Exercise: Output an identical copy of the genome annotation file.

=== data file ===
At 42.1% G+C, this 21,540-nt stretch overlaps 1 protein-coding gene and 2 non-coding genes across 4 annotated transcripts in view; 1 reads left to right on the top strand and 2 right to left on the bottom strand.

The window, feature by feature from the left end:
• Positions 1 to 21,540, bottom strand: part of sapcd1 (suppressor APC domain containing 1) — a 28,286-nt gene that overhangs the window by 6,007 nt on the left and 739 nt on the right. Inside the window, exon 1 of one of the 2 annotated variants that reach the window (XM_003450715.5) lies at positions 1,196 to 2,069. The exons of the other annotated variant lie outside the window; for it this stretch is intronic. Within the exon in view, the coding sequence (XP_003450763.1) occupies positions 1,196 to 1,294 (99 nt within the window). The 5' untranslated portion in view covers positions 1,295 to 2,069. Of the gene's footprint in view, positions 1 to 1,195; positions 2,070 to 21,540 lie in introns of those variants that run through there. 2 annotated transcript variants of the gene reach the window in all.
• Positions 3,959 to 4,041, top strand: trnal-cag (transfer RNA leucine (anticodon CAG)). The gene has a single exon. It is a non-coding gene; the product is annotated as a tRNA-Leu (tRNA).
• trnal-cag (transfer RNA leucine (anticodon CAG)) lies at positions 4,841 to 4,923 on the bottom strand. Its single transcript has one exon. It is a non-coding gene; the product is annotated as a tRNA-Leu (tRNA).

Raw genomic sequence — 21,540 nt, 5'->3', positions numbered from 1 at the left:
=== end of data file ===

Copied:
At 42.1% G+C, this 21,540-nt stretch overlaps 1 protein-coding gene and 2 non-coding genes across 4 annotated transcripts in view; 1 reads left to right on the top strand and 2 right to left on the bottom strand.

The window, feature by feature from the left end:
• Positions 1 to 21,540, bottom strand: part of sapcd1 (suppressor APC domain containing 1) — a 28,286-nt gene that overhangs the window by 6,007 nt on the left and 739 nt on the right. Inside the window, exon 1 of one of the 2 annotated variants that reach the window (XM_003450715.5) lies at positions 1,196 to 2,069. The exons of the other annotated variant lie outside the window; for it this stretch is intronic. Within the exon in view, the coding sequence (XP_003450763.1) occupies positions 1,196 to 1,294 (99 nt within the window). The 5' untranslated portion in view covers positions 1,295 to 2,069. Of the gene's footprint in view, positions 1 to 1,195; positions 2,070 to 21,540 lie in introns of those variants that run through there. 2 annotated transcript variants of the gene reach the window in all.
• Positions 3,959 to 4,041, top strand: trnal-cag (transfer RNA leucine (anticodon CAG)). The gene has a single exon. It is a non-coding gene; the product is annotated as a tRNA-Leu (tRNA).
• trnal-cag (transfer RNA leucine (anticodon CAG)) lies at positions 4,841 to 4,923 on the bottom strand. Its single transcript has one exon. It is a non-coding gene; the product is annotated as a tRNA-Leu (tRNA).

Raw genomic sequence — 21,540 nt, 5'->3', positions numbered from 1 at the left: